Before any tax bill passes, new sources of revenue will have to be found. Senate deficit hawks must be satisfied, and crucial interest groups opposed to the House bill because of its assault on homeownership preferences — real estate agents and home builders — need to be converted from enemies to allies. Passage will require retaining the code's existing treatment of homeownership, as well as seriousness about the country's ocean of red ink. And that means more revenue from somewhere.
There are three potential sources of that revenue. All should appear in the Senate's version of tax reform.
First, dump Obamacare's individual mandate. As proposed by Sen. Tom Cotton (R-Ark.) last week and seconded by President Trump and a growing number of legislators, this would save the government between $300 billion and $400 billion over the next decade and also set the stage for significant health-care reform next year.
Only Republicans who fear Democratic demagoguery on the issue will hesitate. They shouldn't. The mandate is a massive intrusion on individual freedom that should come, if ever, from states in control of their own health-care systems, not from the federal government. Republicans have been arguing against a federal mandate since the first day of the Obamacare debate. They can kill off the mandate and advance tax reform at the same time.
Second, raise the gas tax. The obvious connection between the gas tax and its uses makes this the most palatable of old revenue sources to increase, especially as the prospect of new infrastructure spending looms. Serious students of federalism know the GOP has always been in favor of "internal improvements," as infrastructure was known in Lincoln's time. Finding the money should begin with a significant hike in the fees charged motorists using the most ubiquitous of infrastructure: the roads.
The third, new available source of revenue is very similar to the gas tax, in that it would be more fee than tax: a surcharge on every residential delivery of purchased goods as the vibrant new economy disrupts the old retail sector and booms across the planet.
A 5 percent delivery fee, collected by the merchant making the sale, would not be nearly as regressive as a broad sales tax (and may even be progressive). It would certainly tap into a volcano of revenue flowing into new-economy companies that have used the existing infrastructure of roads, rails and airports to build vast fortunes.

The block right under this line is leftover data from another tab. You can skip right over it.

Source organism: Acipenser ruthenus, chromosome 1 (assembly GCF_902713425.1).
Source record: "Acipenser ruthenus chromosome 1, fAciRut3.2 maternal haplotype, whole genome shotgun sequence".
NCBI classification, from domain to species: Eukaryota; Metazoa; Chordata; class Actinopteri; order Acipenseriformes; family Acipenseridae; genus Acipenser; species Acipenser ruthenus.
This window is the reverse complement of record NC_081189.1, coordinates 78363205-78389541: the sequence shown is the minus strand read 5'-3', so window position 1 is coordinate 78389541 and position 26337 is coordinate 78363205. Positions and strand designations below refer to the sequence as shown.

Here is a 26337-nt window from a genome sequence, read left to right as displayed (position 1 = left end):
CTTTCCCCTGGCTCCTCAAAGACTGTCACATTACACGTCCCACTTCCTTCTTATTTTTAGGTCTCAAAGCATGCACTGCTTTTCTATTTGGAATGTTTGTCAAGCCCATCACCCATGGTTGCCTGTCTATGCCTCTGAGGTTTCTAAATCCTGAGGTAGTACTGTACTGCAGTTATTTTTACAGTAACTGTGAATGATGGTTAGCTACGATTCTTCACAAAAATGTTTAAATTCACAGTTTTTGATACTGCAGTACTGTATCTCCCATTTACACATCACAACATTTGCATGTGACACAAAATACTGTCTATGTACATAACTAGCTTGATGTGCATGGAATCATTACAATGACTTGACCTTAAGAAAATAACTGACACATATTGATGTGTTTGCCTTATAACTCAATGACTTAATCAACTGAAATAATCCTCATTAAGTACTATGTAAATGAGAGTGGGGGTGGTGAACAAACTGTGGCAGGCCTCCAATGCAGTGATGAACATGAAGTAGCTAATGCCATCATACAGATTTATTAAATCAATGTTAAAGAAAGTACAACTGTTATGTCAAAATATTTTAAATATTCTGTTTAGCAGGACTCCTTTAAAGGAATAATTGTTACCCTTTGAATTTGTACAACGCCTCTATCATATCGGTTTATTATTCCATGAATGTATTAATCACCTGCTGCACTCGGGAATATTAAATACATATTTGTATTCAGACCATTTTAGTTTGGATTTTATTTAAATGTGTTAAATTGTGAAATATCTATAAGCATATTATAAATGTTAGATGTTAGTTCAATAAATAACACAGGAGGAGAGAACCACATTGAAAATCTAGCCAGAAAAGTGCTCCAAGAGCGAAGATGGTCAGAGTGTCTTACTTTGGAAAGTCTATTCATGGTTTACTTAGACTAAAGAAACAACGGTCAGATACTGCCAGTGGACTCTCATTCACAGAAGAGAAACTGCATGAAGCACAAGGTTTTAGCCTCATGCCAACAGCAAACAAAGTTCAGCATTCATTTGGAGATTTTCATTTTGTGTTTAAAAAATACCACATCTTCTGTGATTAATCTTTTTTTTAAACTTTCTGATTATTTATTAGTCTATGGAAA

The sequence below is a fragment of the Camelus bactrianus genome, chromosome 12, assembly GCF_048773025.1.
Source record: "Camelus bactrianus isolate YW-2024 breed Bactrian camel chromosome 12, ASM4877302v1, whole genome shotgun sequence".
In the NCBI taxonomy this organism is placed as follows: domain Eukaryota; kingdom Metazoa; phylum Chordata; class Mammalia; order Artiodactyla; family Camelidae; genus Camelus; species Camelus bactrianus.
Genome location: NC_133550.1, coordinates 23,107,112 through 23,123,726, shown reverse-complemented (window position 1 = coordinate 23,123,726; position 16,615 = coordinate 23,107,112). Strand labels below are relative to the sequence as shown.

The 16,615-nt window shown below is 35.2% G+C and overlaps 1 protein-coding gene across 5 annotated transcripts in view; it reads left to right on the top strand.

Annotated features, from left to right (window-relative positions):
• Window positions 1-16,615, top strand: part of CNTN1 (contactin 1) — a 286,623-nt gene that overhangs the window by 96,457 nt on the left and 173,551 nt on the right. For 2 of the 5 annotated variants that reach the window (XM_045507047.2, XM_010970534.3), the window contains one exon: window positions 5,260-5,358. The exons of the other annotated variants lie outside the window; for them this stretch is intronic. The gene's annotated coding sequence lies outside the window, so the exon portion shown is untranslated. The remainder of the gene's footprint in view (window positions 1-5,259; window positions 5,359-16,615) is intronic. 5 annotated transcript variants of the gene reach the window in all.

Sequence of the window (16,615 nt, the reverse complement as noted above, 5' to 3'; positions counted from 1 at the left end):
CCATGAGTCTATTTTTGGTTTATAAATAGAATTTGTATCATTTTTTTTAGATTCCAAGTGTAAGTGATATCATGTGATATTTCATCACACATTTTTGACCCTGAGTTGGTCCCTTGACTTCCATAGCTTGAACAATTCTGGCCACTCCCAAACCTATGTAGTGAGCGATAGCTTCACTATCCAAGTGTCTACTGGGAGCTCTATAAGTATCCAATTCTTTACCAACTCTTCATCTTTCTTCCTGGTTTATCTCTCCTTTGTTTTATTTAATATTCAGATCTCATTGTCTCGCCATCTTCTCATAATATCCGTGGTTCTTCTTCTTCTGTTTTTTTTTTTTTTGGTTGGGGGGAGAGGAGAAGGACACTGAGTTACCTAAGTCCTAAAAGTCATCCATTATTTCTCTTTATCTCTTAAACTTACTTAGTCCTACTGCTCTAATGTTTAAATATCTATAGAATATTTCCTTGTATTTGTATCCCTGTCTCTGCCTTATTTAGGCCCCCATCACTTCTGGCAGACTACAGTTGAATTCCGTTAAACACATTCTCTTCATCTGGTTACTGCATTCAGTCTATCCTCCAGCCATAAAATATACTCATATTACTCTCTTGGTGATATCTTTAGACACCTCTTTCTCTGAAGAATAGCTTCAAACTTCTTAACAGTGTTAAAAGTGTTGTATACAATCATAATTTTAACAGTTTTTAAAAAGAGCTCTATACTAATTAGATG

Such a delivery fee would be similar to fees assessed on airline and train tickets. It would actually be a "new economy user fee." That's got to have bipartisan appeal, while brick-and-mortar establishments would cheer any small tax-code recognition that the sales taxes their customers have paid for decades provided much of the infrastructure now being used to disrupt, if not completely destroy, them.
There's also a case to be made for a new income-tax bracket for the very, very wealthy and a tax on very, very large estates, in this Citizens United era where billionaire self-funding is becoming a new political force on both left and right, one unanticipated by the Founding Fathers. Starting that discussion makes sense, but figuring out the correct rates and thresholds cannot be jammed into the time available.
Tax reform is widely understood to be urgently necessary to keep the United States competitive in the global economy, and the first draft of the bill has 90-plus percent support in the GOP House Caucus. A similar bill will have similar levels of support in the GOP Senate Caucus. Senate Majority Leader Mitch McConnell (R-Ky.) told me on MSNBC on Saturday, his "guess is once we've demonstrated we have 50 votes and could pass it without them, that we might get a few Democrats."
A successful tax bill would be a huge win for the overall economy, as well as for companies that want to remain headquartered in the United States and their employees, for the Republican Party generally and for Trump, House Speaker Paul D. Ryan (R-Wis.) and McConnell specifically. All that stands in the way are a handful of Republican senators, the National Association of Realtors and the National Association of Home Builders. States with high income taxes have lost their battle for subsidies from low-tax states. But penalizing homeownership across all states is a galvanizing issue for the opposition.
So raise revenue to pay for preserving homeowning incentives and to rebuild and expand the infrastructure of the new economy — roads, bridges, ports, rails and airports — being hard-pressed by millions of new deliveries, and to address the demands of deficit hawks. Get it done and then move on to the repeal of sequestration on the Pentagon, immigration reform, infrastructure spending and Round Two of health care.